In long-term agreements with Chevron Corp., Enterprise Products Partners on Tuesday agreed to provide more Permian Basin oil takeaway, and it pulled the trigger on a Texas offshore oil terminal.

In a suite of agreements with Chevron U.S.A. Inc., Enterprise said it would provide Permian crude transportation, as well as storage and marine terminaling services at its Enterprise Crude Houston, aka ECHO, terminal in Houston.

“These agreements support our Permian offtake strategy by providing greater takeaway capacity for our increasing Permian production,” said Chevron Supply & Trading President George Wall. “As our production scales up, we will have the means to get those energy resources to the market.”

Chevron, already one of the biggest producers in the Permian Basin, expects to more than double its output to 900,000 boe/d by 2023.

The agreements provide for storage at ECHO, which has a total capacity of 8.3 million bbl. The terminal connects to all refiners situated along the Houston Ship Channel (HSC), including in Pasadena, Texas City and Beaumont/Port Arthur.

Because of another long-term agreement with Chevron, Enterprise also has sanctioned the Sea Port Oil Terminal (SPOT), which is to include onshore facilities in Brazoria County east of Houston and a fixed platform about 30 nautical miles offshore in 115 feet of water.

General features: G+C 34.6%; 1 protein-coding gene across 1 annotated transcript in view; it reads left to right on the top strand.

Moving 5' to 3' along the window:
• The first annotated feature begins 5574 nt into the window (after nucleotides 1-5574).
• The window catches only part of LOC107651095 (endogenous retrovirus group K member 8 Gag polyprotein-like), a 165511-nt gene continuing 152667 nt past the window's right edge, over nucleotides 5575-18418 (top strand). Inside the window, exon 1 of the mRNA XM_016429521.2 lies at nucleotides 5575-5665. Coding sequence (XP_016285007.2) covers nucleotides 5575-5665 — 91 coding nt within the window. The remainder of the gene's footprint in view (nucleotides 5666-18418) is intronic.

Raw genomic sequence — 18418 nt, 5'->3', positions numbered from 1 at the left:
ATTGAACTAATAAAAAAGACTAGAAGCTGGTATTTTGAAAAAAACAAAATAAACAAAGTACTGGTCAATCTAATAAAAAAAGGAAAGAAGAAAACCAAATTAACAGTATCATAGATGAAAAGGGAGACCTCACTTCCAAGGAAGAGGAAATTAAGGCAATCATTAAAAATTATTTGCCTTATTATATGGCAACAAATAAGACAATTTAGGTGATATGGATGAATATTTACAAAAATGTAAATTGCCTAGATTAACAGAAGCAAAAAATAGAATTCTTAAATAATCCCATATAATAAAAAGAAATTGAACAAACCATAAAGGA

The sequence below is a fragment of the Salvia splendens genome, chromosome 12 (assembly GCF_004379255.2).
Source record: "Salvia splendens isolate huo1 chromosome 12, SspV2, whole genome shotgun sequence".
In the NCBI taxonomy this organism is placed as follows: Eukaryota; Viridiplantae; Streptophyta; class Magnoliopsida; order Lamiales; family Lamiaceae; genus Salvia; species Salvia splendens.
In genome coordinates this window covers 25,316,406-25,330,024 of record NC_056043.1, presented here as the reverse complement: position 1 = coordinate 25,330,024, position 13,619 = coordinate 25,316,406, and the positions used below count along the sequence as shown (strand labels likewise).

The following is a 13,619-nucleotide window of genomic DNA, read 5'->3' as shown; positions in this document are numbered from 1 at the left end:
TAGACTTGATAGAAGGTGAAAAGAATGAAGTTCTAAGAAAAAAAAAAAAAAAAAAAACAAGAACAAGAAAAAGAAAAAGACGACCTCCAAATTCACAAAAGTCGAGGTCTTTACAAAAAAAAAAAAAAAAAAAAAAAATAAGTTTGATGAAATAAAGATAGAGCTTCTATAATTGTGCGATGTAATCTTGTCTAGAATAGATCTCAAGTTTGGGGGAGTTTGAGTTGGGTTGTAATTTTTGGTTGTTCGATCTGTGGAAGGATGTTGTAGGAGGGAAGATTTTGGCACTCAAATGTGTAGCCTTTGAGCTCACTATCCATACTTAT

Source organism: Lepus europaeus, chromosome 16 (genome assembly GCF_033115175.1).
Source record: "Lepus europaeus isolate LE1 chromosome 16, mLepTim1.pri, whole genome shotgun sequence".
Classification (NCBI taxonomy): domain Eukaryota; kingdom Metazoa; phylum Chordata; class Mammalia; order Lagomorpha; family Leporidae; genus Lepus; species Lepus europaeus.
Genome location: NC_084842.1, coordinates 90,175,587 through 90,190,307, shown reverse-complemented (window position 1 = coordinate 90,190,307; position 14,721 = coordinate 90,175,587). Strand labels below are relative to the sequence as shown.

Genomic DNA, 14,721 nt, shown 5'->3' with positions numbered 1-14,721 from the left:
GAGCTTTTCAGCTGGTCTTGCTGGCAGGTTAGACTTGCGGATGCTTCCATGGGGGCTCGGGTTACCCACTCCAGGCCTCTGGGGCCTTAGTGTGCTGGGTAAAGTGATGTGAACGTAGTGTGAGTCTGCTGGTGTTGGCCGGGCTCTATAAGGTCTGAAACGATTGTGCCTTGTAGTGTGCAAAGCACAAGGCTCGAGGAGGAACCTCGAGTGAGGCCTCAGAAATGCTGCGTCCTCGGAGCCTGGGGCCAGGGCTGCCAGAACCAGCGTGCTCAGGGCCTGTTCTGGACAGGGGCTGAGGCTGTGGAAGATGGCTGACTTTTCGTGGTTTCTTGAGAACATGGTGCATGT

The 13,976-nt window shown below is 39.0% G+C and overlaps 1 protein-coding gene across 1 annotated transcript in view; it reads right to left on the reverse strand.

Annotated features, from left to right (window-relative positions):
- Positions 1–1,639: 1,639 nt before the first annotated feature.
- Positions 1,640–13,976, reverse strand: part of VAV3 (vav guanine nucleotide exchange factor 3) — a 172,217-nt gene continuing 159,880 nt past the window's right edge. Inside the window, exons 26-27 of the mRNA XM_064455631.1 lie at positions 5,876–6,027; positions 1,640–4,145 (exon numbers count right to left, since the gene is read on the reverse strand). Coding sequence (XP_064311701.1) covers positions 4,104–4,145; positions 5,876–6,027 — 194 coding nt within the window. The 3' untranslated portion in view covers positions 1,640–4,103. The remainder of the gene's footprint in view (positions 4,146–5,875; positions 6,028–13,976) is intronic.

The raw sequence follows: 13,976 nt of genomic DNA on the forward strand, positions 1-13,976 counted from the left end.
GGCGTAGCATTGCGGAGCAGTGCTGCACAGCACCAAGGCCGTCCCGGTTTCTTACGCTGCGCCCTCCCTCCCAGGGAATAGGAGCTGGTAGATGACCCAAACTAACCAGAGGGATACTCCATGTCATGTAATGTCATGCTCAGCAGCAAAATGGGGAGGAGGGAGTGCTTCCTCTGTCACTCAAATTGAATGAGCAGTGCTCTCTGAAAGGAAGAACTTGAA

“The SPOT facility provides opportunity to significantly expand our export capacity and access multiple market centers as we increase our crude oil produced out of the Permian,” Wall said.

SPOT would be designed to load very large crude carriers at rates of around 85,000 bbl per hour or up to 2 million b/d. The design would meet or exceed federal requirements “and, unlike existing and other proposed offshore terminals, is designed with a vapor control system to minimize emissions,” Enterprise noted.

With the flexibility to allocate loading across multiple export facilities, Enterprise would be able to optimize its HSC facilities by creating additional capacity to load growing liquefied petroleum gas, ethane and petrochemical export volumes.

Enterprise needs to obtain approvals and licenses from the Maritime Administration, which it said is reviewing the SPOT application.

The Houston operator has been considering an offshore oil terminal for more than a year, as Lower 48 oil supply continues to expand. Several competing oil export projects, nearly sited further south near Corpus Christi, also are on the drawing board.